Jeremy, Jeremy, Jeremy! I like Jeremy Renner – a lot; but this was painful. Part of the buzz prior to release was because of Mr Renner’s involvement in the production but seriously Jeremy, what were you thinking. I hope someone sat his agent down and had a really good talk about any future productions involving fairy tales, witches or 3D. Yes, I want Jeremy Renner’s black leather jacket costume but the role can go to someone else.
This revamp, steampunk, gorefest version of the story just isn’t for kids and probably not for tasteful adults either. Norwegian director, Tommy Wirkola has brought together the acting talent and what could have been a unique telling of the old story and left it somewhere in the bad video game basket. It’s the kind of movie that gives 3D technology a bad name. The idea of having an immersive aspect to the movie theatre doesn’t mean keep throwing things out of the screen until the audience stop screaming. Sure, it’s meant to be ‘fantasy’ but the death by ogre routines were left over from Quentin Tarantino’s Django Unchained cutting room floor.
Gemma Arterton arms up as Gretel and sure she and Renner kick some witch butt, BUT it doesn’t help the movie. Arterton took Jennifer Lawrence’s bow and arrow routine up a level with a cross-bow on steroids while wearing leather pants that you should not be able to run in but it wasn’t enough. Famke Janssen put in a Phoenix style performance that actually works better when the special effects makeup isn’t in place. With Peter Stormare making an appearance I hoped for more high calibre bad guy but his character was stepped on reasonably early. We also have a small witchy poo role for kiwi actress Zoe Bell who has previously been a stunt double for Lucy Lawless as Xena and Urma Thurman in the Kill Bill series. Watch for her also in Django Unchained.
I wanted to like Hansel & Gretel, I really did. We’ll see in the rear view mirror what the public thinks, but I think the only money the studios may make out of this is by suing the other two 2013 releases that are also out under the name Hansel & Gretel. Sad, but not the fantasy action fare we had hoped for when the posters and trailer looked oh so good.
If you loved The Hurt Locker you will be champing at the bit to find a seat and have everyone quiet down so you can immerse yourself in the movie Zero Dark Thirty. Director Kathryn Bigelow has taken the Hurt Locker experience to a new level as you won’t be sure whether you’re watching the six o’clock news or waiting with President Obama in a locked down situation room waiting for reports from the field. The movie opens brilliantly in pitch black with only the audio of armed forces radio as well as snippets of iconic media reports on the terrorist events we have heard and seen over the last twelve years. Don’t be late for the opening ten minutes.
Bigelow has again collaborated with Hurt Locker writer Mark Boal to craft a story that perfectly tracks through time from the 911 bombings to the hunt for Osama Bin Laden in Pakistan. The Zero Dark Thirty story is one of a decade long frustration amongst a worn and tired group of operatives. Agents follow up on dead-end leads and try to determine if pre-911 tactics are still in use by al-Qaeda. The desperation builds as they watch time waft away sometimes for lack of evidence and then because of a bureaucracy that stops initiative. As the CIA struggles to deliver UBL (Usama bin Laden) mistakes are made and the agency begins to question its own direction.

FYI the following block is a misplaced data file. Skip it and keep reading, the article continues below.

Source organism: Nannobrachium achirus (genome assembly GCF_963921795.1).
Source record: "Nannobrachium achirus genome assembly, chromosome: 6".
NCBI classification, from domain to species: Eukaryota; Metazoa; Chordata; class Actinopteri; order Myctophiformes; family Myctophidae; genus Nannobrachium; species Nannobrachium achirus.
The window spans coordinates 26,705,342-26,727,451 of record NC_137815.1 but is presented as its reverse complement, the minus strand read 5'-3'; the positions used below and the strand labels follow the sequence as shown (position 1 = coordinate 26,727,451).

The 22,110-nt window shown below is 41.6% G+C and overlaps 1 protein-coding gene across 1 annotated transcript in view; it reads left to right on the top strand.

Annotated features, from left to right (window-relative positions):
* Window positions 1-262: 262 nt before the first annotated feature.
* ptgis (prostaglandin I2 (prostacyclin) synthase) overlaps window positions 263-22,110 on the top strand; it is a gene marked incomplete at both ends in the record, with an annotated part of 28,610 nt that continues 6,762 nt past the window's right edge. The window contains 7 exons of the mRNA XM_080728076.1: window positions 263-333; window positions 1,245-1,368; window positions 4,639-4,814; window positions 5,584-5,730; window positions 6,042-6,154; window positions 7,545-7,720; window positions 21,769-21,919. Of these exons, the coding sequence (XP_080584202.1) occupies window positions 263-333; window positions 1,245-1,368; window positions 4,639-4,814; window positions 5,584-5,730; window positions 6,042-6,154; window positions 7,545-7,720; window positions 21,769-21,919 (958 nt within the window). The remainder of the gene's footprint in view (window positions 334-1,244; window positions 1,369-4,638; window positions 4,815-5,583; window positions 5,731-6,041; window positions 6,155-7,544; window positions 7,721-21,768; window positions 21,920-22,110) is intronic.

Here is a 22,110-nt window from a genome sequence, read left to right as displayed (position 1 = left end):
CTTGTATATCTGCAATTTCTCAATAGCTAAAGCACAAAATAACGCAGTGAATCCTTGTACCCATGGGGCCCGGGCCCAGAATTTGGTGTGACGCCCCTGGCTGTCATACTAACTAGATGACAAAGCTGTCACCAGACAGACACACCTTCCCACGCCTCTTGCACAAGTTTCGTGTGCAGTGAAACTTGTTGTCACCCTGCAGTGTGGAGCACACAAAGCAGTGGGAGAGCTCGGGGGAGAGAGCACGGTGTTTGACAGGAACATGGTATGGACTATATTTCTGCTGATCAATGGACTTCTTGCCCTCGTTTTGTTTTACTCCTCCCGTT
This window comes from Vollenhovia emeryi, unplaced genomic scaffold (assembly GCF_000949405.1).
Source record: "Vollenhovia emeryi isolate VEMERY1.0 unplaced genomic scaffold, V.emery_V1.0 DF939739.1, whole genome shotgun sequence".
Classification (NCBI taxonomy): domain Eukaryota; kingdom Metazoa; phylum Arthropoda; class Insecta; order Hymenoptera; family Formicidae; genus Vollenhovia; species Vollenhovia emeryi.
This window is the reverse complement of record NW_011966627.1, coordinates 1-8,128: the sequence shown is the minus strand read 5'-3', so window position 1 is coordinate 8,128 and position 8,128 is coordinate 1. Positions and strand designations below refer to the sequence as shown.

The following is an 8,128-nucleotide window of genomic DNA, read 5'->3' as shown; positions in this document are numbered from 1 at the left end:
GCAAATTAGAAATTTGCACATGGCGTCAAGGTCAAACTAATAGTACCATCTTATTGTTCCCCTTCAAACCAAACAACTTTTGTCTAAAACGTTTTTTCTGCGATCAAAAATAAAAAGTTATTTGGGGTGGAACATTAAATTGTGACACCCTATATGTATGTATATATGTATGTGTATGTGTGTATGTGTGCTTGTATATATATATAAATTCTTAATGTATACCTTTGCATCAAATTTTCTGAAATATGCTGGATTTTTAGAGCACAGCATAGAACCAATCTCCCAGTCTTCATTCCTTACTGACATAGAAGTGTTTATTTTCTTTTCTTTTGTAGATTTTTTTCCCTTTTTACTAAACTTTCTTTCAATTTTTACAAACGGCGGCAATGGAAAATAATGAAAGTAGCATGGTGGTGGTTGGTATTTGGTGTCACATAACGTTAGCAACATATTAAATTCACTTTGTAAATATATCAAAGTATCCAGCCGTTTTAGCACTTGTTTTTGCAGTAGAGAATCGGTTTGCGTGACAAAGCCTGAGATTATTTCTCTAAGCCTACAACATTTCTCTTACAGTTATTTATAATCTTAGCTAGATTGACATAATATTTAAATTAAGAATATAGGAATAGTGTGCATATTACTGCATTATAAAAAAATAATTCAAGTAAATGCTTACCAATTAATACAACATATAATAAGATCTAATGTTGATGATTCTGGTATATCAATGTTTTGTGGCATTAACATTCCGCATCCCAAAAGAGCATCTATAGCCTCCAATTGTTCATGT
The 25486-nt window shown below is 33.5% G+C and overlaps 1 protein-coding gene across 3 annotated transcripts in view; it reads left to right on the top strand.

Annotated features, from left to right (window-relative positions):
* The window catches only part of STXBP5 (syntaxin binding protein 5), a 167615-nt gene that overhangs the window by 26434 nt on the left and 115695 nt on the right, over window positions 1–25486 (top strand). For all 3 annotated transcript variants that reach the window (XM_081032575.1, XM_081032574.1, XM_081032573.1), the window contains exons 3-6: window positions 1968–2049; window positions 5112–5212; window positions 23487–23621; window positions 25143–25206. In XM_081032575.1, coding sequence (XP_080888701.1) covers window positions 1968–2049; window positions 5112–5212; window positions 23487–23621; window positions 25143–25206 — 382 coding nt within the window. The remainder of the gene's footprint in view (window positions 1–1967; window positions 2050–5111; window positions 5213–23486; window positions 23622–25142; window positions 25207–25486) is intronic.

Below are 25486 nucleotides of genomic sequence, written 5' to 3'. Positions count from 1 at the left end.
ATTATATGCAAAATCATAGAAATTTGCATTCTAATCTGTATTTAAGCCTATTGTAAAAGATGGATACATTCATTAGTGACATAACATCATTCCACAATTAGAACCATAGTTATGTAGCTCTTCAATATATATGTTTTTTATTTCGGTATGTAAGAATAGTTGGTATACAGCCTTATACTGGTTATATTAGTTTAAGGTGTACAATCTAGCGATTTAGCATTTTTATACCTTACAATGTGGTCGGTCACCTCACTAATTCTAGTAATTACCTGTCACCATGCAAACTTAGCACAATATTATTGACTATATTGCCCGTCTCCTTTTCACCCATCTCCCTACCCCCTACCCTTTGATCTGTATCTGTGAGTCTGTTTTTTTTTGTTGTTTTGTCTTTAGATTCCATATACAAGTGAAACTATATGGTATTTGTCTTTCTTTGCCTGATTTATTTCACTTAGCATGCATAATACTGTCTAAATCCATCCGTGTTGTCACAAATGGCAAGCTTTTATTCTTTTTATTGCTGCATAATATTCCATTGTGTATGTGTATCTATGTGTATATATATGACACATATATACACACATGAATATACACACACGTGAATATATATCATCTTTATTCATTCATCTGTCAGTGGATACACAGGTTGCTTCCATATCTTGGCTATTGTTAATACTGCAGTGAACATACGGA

To follow the connection points in time we join CIA operative Maya played by Jessica Chastain. Her recent work in dramatic endeavours like The Help and The Debt showcase an immeasurable talent that some would have seen at even deeper level in more art-house productions like The Tree of Life and Coriolanus. Chastain’s character is recorded as coming straight out of high school into the one project that will absorb her life and focus. Her youthful determination is initially idealistic and head strong but as the pain grows through lost colleagues and searching for the needle in the wrong terrorist haystack the quest begins to mount its toll.
While the movie primarily concentrates on a nation’s search for its hidden oppressor, it has a side benefit of showing the danger a nation and its citizens can fall into in their desire for justice. One of the strong outcomes of the movie is to show how terrorist suspects and collaborators were caught, caged and interrogated. Some very strong scenes in the early part of the movie will be difficult for many to watch. While the justification for dealing with one’s enemy is clear, the means through which justice is carried out is not.
By watching the torture to find answers we ask ourselves whether we are complicit and whether we would prefer this work was done by other members of our society. In fact we wish this was done in secret to allow us the peace of ignorance. Another interesting question asked through the eyes of the CIA agents is whether too much time at the front line of investigation and torturous interrogation is a step towards a tipping point where the despised tactics becomes the desired power.